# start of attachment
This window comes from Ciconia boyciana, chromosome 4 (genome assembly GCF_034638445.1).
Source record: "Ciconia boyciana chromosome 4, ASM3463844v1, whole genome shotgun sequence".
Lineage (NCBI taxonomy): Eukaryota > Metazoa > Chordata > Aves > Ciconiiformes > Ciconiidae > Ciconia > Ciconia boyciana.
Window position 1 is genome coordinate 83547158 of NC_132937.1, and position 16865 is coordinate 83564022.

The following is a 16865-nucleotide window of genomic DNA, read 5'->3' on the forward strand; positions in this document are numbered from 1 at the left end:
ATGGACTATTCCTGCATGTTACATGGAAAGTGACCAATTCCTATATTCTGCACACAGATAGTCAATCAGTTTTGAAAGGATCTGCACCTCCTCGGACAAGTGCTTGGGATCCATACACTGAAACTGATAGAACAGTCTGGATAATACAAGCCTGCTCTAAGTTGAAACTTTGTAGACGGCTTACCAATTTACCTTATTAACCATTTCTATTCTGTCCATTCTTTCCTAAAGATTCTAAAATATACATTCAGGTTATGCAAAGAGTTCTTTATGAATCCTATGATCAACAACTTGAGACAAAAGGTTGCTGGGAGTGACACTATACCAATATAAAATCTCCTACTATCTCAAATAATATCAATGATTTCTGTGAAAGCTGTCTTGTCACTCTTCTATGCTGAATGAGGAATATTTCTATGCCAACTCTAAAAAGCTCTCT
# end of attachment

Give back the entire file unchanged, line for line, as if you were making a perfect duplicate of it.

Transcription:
This window comes from Ciconia boyciana, chromosome 4 (genome assembly GCF_034638445.1).
Source record: "Ciconia boyciana chromosome 4, ASM3463844v1, whole genome shotgun sequence".
Lineage (NCBI taxonomy): Eukaryota > Metazoa > Chordata > Aves > Ciconiiformes > Ciconiidae > Ciconia > Ciconia boyciana.
Window position 1 is genome coordinate 83547158 of NC_132937.1, and position 16865 is coordinate 83564022.

The following is a 16865-nucleotide window of genomic DNA, read 5'->3' on the forward strand; positions in this document are numbered from 1 at the left end:
ATGGACTATTCCTGCATGTTACATGGAAAGTGACCAATTCCTATATTCTGCACACAGATAGTCAATCAGTTTTGAAAGGATCTGCACCTCCTCGGACAAGTGCTTGGGATCCATACACTGAAACTGATAGAACAGTCTGGATAATACAAGCCTGCTCTAAGTTGAAACTTTGTAGACGGCTTACCAATTTACCTTATTAACCATTTCTATTCTGTCCATTCTTTCCTAAAGATTCTAAAATATACATTCAGGTTATGCAAAGAGTTCTTTATGAATCCTATGATCAACAACTTGAGACAAAAGGTTGCTGGGAGTGACACTATACCAATATAAAATCTCCTACTATCTCAAATAATATCAATGATTTCTGTGAAAGCTGTCTTGTCACTCTTCTATGCTGAATGAGGAATATTTCTATGCCAACTCTAAAAAGCTCTCT